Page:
Mike Epp, at left, is the new Director of the War Eagles Air Museum (WEAM) at nearby Santa Teresa International Jet-Port. When long-time FASF member Robert “Bob” Dockendorfretired last year we all wondered who would fill his large shoes as Director of the museum. The mystery is now over: It is Mike Epp. Mikewas the guest presenter at last week’s monthly meeting of Daedalian Flight 24 in El Paso, Texas.
Still showing a less than average turnout as the result of the long shut-down from the pandemic, Mike still had a good sized Daedalian group assembled to witness his show, as the following photos reveal (click on any photo to see in full resolution):
L to R: Larry Spradlin and Mike Epppose for our photographer as the Daedalians and guests arrive.
L to R above: Charlieand Mayre Sue Overstreet, Col. Bob Pitt (back to camera), Larry Spradlin, Julie Pitt. guest Mary Barnes, and Colonel Melissa Fisher.
L to R: Mike Epp in discussion with an old friend, Flight Treasurer, Virg Hemphill
L to R: Colonels Mario Campos, previous Flight Captain, and Melissa Fisher.
L to R: Jerry Dixon, Col. Mario Campos, Larry Spradlin, Virg Hemphill (his back) Mike Epp, Ulla Rice and Pete Brandon. Flight Captain, Col. Alan Fisher is at podium getting ready to call the meeting to order.
L to R:Col. Fisher, Roger Springstead, Col. Fisher, Mary Barnes, Charlie Overstreet, Julie Pitt with Col. Pittgiving his Flight Adjutant’s report.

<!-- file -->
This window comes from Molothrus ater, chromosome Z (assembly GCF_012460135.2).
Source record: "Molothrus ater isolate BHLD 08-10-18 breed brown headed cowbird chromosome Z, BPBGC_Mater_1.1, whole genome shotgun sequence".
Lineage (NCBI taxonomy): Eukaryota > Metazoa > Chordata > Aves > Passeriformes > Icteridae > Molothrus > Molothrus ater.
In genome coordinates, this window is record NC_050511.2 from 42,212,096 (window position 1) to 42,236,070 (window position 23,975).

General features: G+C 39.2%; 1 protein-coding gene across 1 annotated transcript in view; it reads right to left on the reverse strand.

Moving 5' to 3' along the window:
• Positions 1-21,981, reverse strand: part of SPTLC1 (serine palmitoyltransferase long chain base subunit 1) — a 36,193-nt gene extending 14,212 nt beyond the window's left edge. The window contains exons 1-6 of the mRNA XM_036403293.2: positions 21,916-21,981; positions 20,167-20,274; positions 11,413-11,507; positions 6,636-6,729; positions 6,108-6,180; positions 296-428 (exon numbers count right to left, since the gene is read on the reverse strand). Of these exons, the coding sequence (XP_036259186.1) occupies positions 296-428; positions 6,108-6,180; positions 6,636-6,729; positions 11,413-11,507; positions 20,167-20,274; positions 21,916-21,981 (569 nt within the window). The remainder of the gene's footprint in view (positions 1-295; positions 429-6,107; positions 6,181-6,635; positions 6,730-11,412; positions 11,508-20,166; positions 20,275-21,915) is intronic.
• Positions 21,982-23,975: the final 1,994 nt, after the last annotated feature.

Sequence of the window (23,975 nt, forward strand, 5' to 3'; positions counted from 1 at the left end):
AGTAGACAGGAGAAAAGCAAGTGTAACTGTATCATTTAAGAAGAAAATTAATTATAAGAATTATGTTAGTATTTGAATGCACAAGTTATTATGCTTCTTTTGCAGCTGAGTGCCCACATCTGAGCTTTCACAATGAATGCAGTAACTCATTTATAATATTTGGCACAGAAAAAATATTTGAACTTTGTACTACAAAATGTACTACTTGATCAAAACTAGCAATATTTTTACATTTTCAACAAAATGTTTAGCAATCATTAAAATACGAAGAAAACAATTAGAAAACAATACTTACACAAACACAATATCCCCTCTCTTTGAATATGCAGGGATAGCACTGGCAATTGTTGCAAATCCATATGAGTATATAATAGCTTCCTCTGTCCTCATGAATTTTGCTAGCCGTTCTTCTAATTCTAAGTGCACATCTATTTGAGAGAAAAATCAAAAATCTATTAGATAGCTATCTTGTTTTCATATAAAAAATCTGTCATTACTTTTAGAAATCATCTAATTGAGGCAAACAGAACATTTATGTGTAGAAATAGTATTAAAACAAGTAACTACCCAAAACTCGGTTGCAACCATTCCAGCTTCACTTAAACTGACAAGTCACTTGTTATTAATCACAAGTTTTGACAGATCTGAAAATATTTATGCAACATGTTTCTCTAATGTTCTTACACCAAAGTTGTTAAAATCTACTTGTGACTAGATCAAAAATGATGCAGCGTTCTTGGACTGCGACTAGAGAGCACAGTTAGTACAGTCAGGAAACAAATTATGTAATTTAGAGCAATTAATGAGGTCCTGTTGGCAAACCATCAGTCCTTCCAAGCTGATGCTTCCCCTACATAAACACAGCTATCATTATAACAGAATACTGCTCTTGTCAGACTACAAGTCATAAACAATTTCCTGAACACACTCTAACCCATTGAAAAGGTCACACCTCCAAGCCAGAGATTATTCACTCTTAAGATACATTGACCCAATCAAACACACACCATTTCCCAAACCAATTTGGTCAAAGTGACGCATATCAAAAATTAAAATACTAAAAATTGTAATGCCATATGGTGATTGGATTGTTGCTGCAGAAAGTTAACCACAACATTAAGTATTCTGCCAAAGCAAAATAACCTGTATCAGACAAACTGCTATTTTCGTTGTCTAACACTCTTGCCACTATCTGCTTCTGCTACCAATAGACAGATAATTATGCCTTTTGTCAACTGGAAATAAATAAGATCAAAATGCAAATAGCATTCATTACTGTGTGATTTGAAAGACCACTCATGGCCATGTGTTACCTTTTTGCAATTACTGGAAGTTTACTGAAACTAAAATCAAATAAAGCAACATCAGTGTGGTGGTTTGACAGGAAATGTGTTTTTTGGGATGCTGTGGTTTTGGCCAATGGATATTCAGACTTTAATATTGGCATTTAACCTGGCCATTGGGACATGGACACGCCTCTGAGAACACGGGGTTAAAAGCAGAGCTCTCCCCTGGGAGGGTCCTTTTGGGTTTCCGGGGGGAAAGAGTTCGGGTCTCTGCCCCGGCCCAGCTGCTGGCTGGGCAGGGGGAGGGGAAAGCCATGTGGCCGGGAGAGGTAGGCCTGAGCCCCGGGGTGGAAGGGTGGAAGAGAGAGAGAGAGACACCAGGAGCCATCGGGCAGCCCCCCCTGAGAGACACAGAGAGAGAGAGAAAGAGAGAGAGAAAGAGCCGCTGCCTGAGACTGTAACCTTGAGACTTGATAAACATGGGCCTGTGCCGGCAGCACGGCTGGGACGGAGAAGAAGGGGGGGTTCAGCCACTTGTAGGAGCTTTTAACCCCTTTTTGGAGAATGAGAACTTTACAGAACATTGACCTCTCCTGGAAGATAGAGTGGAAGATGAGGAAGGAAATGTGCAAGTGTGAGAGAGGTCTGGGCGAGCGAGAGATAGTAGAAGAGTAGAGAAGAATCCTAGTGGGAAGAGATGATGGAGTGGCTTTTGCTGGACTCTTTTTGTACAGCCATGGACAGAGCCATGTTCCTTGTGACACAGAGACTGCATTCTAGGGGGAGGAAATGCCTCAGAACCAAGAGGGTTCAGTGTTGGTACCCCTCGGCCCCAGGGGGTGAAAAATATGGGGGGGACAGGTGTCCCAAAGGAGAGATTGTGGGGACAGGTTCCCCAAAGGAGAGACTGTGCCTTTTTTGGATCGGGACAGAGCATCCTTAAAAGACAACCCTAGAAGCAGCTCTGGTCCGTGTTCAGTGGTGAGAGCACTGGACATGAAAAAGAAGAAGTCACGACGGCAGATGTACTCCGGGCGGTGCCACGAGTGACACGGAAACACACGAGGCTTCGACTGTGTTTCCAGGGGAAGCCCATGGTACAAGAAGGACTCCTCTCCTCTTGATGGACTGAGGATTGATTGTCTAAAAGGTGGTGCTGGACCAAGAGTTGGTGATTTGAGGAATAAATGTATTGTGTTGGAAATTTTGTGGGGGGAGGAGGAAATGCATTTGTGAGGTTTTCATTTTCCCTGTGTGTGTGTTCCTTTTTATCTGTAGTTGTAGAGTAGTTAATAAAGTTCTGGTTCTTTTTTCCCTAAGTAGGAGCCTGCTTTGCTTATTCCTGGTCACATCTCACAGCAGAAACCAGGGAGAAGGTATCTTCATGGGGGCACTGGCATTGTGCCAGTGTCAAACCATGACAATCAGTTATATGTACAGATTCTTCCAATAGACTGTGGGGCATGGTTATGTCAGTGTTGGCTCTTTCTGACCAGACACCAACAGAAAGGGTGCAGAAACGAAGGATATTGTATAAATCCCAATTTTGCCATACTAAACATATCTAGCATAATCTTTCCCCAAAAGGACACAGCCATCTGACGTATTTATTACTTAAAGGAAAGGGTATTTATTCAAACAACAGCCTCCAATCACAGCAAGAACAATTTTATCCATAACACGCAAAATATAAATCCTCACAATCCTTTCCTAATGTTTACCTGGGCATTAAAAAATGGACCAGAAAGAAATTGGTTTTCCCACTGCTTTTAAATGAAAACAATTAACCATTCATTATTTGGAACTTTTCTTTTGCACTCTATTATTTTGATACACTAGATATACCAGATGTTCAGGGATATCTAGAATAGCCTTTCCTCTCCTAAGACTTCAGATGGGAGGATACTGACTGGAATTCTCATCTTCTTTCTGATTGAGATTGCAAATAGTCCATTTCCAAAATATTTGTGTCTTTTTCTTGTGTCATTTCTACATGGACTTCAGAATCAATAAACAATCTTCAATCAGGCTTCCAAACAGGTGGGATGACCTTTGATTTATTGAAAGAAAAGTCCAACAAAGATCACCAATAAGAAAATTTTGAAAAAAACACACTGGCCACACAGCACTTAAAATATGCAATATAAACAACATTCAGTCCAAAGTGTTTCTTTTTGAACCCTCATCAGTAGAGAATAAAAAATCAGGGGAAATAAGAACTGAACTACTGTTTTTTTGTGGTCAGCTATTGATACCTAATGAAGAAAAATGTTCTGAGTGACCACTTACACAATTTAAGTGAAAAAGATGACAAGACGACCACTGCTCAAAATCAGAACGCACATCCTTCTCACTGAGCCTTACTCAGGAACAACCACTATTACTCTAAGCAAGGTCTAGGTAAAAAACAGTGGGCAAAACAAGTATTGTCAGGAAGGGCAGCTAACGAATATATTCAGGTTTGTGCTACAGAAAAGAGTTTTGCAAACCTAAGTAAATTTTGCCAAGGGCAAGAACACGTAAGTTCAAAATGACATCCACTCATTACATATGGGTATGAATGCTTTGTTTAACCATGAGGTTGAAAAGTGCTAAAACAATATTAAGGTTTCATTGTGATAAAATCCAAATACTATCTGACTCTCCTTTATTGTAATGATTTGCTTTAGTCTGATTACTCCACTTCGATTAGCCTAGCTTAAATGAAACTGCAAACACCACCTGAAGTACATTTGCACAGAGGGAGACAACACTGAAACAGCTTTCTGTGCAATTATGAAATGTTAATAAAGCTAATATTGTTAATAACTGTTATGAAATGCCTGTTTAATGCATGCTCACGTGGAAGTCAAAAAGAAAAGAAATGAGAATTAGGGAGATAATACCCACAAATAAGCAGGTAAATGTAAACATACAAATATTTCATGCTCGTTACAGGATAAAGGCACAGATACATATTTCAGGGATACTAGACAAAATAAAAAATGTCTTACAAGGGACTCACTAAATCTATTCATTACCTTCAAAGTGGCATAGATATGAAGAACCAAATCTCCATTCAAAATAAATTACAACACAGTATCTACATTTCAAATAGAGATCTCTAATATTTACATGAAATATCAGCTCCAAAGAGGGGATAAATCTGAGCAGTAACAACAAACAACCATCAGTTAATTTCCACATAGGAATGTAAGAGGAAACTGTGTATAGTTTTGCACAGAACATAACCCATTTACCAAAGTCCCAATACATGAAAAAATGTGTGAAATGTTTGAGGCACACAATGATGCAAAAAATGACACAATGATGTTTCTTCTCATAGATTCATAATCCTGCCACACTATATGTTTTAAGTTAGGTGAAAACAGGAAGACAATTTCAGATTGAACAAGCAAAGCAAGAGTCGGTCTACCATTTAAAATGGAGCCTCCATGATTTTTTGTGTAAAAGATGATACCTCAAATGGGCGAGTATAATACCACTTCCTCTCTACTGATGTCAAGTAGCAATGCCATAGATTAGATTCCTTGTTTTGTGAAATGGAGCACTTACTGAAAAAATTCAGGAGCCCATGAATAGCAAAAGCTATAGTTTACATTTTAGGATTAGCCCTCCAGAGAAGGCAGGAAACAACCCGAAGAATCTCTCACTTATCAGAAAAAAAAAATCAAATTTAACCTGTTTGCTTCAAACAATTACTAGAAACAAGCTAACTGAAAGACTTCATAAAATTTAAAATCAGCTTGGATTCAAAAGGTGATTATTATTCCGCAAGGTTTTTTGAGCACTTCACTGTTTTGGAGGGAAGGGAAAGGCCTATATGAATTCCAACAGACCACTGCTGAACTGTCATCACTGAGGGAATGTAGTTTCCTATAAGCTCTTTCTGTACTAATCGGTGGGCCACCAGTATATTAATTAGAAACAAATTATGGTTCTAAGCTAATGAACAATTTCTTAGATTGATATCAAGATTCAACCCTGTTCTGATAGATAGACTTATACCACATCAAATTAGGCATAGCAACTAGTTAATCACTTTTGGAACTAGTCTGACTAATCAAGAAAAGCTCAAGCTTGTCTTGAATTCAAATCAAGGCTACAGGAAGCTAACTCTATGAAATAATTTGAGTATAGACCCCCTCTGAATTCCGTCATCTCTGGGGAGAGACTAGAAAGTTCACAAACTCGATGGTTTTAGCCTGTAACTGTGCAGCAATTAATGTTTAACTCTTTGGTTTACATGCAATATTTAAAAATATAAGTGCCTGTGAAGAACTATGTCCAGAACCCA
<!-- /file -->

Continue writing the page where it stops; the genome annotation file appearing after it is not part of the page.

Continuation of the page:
Colonel Alan Fisherasks Charlie Overstreet, a long-time Docent at the WEAM, to introduce Mike Epp.
Charlie Overstreetintroducing the meeting’s speaker, Mike Epp.
Charlie describing Mike’s background.
Presenter Mike Eppstarts his show.
Mikeproceeds to describe the WEAM and its plans for the future, with F-51 Fighter of WWII fame on screen.
L to R: Mike, Alan Fisher, Charlie Overstreet, Melissa Fisher, Mayre Sue Overstreet, Col. Bob and Julie Pitt, and Roger Springstead.
L to R: Mike explains the antique car collection, also a feature of his WEAM as Fishers listen.
L to R: Mike Epp, Julie Pitt (back to camera) Melissa and Alan Fisher, Col. Bob Pitt,Charlie and Mayre Sue Overstreet. On screen is one of the WEAM displays, a Cessna T-37 jet trainer.
Mike describes some of the museum’s most unique aircraft, such as the Russian MIG fighter depicted on the screen.
Mike tells the audience of his career in aviation, and how it began at an early age. After High School he joined the Army and served as an Avionics Technician in Germany. After four years service in the Army, he used the GI Bill to earn his degree to become licensed as an Aircraft and Powerplant (A&P) specialist, a skill he used in his much loved General Aviation and in its Corporate Aviation world. In 1989 he took a position with the Drug Enforcement Agency (DEA) as an A&P mechanic and as an Avionics Technician, where he was stationed in South America. After five years in that capacity, he left the Agency to join the Border Patrol as an Officer in San Diego, CA. After three years with the Border Patrol, he switched back to the DEA again, but his time as an Agent in his much beloved El Paso, Texas. In 2014 he retired from the Agency and became a volunteer Docent at the WEAM, and ultimately, after seven years, its Director.
L to R: Flight Captain, Col. Fisherlistens to questions asked of the Director by Charlie Overstreet as his wife, Mayre Sue listens.
The Daedalians and guests listen intently as Mike brings his presentation to a close.